The film is saved by the music, although I have not yet heard and it would be my number one question for someone involved in the decision: What's up with the dude singing the Dylan songs in Italian? However, Dylan's performances with his touring band (Larry Campbell, Charlie Sexton, Tony Garnier, George Receli) are outstanding, and the single-shot filming technique is excellent. Of course, it would be all too simple to wish that Masked and Anonymous had a drama-to-music ratio that was tilted a lot more to the music. Sometimes, when Dylan is sitting in the chair holding a guitar while yet another actor or another is spouting off about something or another, I just wish that he would lay down a little Frankie and Johnnie or Botany Bay or something, to save us from the banality of it all. Oh well.

"Sugar for sugar and salt for salt/If you go down in the flood, it will be your fault." - from the song Down in the Flood

There are some interesting moments in Masked and Anonymous that almost make one want to figure out what it all might be about. Anything with Bob Dylan's participation is going to have some interest, but no matter how they try to dress it up in the interviews... Bob can't act. There should have been a stand-in for his character. I wonder if all those Hollywood superstars would have participated if they did not have scenes with Dylan. Ultimately, this film will remain a curiosity to most film fans as kind of a freak show set to music.

"Yeah, cellulose. It's in the grass. Cows can digest it, but you can't... and neither can I." -Jack Fate

Rating for Style: B-
Rating for Substance: B


Image Transfer

Aspect Ratio1.78:1 - Widescreen
Original Aspect Ratioyes

Image Transfer Review: Solid, crisp and clear video transfer in the original 1.78:1 widescreen format. There is a certain indie quality to the digital video style of the film and that comes across in the transfer as well.

Image Transfer Grade: B+


Audio Transfer

 LanguageRemote Access
Dolby Digital

Audio Transfer Review: Good sound transfer in the Dolby 5.1, although I must admit I expected more flash and bang. The sounds of the civil war in the background are reasonably subtle in the ambient speakers. The music sequences are up front and potent as Bob's band rocks the house on several tunes.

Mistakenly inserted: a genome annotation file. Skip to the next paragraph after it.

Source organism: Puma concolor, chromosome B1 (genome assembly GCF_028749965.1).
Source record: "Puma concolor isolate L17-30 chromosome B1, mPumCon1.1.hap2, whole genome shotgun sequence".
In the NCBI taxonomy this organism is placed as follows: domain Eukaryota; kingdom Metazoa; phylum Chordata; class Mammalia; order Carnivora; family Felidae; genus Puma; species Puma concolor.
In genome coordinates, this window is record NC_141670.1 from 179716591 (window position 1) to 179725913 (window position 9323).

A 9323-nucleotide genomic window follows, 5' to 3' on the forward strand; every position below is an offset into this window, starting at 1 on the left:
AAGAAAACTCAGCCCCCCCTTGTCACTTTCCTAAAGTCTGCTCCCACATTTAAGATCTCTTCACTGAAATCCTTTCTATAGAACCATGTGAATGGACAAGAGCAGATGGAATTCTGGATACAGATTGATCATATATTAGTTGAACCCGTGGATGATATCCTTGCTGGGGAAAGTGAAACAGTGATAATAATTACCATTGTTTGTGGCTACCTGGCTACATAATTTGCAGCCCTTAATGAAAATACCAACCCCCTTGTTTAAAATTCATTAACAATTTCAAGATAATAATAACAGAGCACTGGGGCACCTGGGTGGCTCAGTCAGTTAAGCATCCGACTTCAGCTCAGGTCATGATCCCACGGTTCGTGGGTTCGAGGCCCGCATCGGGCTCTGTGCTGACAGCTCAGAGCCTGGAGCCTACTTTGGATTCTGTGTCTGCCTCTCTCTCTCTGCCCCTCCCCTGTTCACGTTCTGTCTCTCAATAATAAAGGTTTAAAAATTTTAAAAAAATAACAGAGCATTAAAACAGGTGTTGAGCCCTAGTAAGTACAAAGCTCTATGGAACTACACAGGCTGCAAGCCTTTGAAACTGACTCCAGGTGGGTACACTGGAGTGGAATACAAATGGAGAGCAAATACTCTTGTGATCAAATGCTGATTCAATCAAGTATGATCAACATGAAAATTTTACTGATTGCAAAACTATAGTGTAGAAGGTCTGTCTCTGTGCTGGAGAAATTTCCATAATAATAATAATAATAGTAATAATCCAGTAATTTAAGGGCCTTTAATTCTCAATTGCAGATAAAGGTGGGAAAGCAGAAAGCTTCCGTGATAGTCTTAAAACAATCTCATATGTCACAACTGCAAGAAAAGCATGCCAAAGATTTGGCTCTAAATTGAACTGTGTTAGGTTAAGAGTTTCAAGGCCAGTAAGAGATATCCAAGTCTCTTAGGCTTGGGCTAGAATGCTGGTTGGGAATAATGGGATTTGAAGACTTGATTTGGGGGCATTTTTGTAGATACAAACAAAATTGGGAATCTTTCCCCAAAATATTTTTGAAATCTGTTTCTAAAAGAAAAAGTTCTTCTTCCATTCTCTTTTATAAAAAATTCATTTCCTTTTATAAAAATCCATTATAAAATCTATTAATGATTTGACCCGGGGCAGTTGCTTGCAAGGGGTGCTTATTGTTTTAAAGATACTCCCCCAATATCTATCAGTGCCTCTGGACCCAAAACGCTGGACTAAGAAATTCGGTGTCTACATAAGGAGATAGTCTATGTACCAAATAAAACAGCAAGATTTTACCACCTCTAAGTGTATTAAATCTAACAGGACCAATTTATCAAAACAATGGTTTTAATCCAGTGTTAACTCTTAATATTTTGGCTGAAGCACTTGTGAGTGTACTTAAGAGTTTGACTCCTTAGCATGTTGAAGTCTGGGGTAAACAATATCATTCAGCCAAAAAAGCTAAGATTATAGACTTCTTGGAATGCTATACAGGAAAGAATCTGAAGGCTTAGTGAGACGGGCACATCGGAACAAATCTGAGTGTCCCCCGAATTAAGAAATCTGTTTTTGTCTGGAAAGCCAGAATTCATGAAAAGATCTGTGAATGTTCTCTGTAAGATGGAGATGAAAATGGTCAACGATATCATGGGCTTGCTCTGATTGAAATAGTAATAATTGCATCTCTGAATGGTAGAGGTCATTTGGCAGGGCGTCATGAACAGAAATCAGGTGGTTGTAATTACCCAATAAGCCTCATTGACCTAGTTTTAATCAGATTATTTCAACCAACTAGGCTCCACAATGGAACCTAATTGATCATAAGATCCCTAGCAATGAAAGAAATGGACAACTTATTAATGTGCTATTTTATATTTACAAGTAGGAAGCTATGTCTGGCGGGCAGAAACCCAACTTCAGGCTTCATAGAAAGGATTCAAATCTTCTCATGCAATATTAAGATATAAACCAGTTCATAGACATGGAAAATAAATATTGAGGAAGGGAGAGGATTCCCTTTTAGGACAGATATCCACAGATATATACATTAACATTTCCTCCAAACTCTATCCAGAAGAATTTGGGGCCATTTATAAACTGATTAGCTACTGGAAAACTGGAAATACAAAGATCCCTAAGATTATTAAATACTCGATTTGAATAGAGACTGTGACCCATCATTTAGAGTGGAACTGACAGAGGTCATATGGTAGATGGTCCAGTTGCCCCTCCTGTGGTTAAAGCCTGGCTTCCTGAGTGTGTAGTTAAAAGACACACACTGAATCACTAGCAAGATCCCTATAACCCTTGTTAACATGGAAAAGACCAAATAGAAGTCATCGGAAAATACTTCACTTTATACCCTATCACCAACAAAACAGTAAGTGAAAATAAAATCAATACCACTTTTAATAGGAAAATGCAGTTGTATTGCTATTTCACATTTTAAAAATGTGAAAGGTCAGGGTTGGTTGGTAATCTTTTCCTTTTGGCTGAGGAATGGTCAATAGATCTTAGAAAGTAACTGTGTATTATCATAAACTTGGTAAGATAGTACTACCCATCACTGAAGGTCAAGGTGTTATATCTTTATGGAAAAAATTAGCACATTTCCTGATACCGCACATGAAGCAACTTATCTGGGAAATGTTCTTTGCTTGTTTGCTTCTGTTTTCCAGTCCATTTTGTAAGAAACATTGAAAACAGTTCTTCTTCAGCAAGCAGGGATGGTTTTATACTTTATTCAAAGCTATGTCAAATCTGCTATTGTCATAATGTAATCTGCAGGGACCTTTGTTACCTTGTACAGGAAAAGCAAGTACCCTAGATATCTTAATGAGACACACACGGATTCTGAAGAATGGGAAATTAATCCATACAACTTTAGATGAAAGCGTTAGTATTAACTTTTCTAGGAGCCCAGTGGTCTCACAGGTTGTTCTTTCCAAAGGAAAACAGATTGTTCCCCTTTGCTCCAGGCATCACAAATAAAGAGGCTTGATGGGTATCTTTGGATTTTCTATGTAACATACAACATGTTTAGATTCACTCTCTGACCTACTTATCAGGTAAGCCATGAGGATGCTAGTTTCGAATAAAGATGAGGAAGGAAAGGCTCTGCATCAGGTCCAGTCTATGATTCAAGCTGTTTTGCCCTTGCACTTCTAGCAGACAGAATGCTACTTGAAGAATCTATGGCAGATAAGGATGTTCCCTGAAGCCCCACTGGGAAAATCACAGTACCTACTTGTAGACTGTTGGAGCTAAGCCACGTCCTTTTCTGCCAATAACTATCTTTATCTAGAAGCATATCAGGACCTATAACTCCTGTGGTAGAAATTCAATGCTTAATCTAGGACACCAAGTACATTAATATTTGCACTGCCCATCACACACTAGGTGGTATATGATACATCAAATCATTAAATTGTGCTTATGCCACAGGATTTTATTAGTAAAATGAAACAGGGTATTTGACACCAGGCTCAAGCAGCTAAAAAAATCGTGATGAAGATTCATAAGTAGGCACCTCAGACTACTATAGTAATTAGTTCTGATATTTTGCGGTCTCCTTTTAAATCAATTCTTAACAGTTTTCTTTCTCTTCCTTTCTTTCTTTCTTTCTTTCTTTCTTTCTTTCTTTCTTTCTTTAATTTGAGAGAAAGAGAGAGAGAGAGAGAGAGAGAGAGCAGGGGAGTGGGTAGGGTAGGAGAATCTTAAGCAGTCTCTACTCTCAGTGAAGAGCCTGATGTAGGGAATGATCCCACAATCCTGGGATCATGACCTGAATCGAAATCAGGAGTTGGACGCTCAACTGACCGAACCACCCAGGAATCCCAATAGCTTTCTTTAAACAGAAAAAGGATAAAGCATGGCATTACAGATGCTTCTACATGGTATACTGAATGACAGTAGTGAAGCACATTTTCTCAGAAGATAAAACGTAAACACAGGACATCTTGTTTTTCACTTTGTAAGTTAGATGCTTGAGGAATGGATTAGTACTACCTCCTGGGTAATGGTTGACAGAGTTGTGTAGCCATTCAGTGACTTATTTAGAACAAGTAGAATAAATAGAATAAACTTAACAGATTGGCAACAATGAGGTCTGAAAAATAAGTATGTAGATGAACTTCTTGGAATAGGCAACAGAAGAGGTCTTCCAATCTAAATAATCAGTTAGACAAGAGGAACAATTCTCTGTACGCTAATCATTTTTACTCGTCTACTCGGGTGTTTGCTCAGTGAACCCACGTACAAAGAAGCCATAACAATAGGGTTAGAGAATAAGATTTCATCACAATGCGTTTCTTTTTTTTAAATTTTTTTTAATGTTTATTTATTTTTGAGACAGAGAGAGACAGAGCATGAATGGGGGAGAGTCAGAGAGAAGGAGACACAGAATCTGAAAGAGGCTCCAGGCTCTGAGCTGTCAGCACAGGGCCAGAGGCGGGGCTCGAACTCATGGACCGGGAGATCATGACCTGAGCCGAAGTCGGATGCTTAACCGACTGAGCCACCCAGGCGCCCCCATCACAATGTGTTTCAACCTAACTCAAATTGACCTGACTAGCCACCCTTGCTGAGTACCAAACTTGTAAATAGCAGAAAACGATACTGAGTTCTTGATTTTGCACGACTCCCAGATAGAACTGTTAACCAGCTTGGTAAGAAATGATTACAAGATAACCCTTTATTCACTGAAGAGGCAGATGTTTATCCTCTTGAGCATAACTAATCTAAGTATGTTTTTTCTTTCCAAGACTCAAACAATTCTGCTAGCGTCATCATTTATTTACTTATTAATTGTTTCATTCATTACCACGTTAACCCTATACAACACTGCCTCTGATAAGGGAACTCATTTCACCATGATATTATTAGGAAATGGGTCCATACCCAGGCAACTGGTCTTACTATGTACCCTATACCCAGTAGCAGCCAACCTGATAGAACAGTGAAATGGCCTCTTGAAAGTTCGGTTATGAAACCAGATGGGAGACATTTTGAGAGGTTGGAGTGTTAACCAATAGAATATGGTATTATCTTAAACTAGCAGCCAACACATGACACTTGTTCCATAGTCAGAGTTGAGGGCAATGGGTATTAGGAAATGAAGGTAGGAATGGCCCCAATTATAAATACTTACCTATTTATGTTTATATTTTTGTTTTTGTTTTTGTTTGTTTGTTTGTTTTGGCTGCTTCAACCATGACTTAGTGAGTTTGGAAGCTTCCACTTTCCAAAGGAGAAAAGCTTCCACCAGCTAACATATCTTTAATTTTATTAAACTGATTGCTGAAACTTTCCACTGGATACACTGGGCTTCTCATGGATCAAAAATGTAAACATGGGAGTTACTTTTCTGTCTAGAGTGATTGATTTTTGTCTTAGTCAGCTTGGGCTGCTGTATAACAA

Audio Transfer Grade: A+


Disc Extras

Static menu with music
Subtitles/Captions in French with remote access
1 Original Trailer(s)
5 Deleted Scenes
1 Featurette(s)
1 Feature/Episode commentary by director Larry Charles
Packaging: Amaray
Picture Disc
1 Disc
1-Sided disc(s)
Layers: single

Extras Review: Pleasantly, Masked and Anonymous comes with some decent extras: a featurette, an audio commentary by the director, and deleted scenes.

Larry Charles' commentary includes some nice anecdotes, a few explanations, and he points out what some of the settings were for some of the scenes. It certainly doesn't unlock the key to what the movie means, but it certainly helps in understanding how it came to be what it is.

Masked and Anonymous Exposed (15m:33s): A self-congratulatory piece of fluff about the film that pretty much exposes the fact that most of the people working on this project had no idea what it was all about and were probably just as surprised as all of us at the result.

Deleted Scenes

"Alternate Bar Confrontation" (1m:45s): Luke Wilson with Fred Ward in a more violent version of the scene

"Jack Fate Meets the Lady in Red" (1m:13s): Bob hooks up.

"Uncle Sweetheart and the Bad Boys of Shutterbugs" (1m:49s): Story of a classic photo used by an underwear company and public decency

"Standing in the Doorway" (5m:30s): Bob sings an extra song. One has to imagine that, with Larry Charles mentioning that 22 songs were recorded for the movie, the others will end up on the CD.

"Tom Friend's Past" (3m:11s): Jeff Bridges and Penelope Cruz find some unchewed scenery.

Extras Grade: A-


Final Comments

A must for Dylan fans only, Masked and Anonymous is an experimental film that produces uneven results. However, it has interest and some good moments of music and black comedy.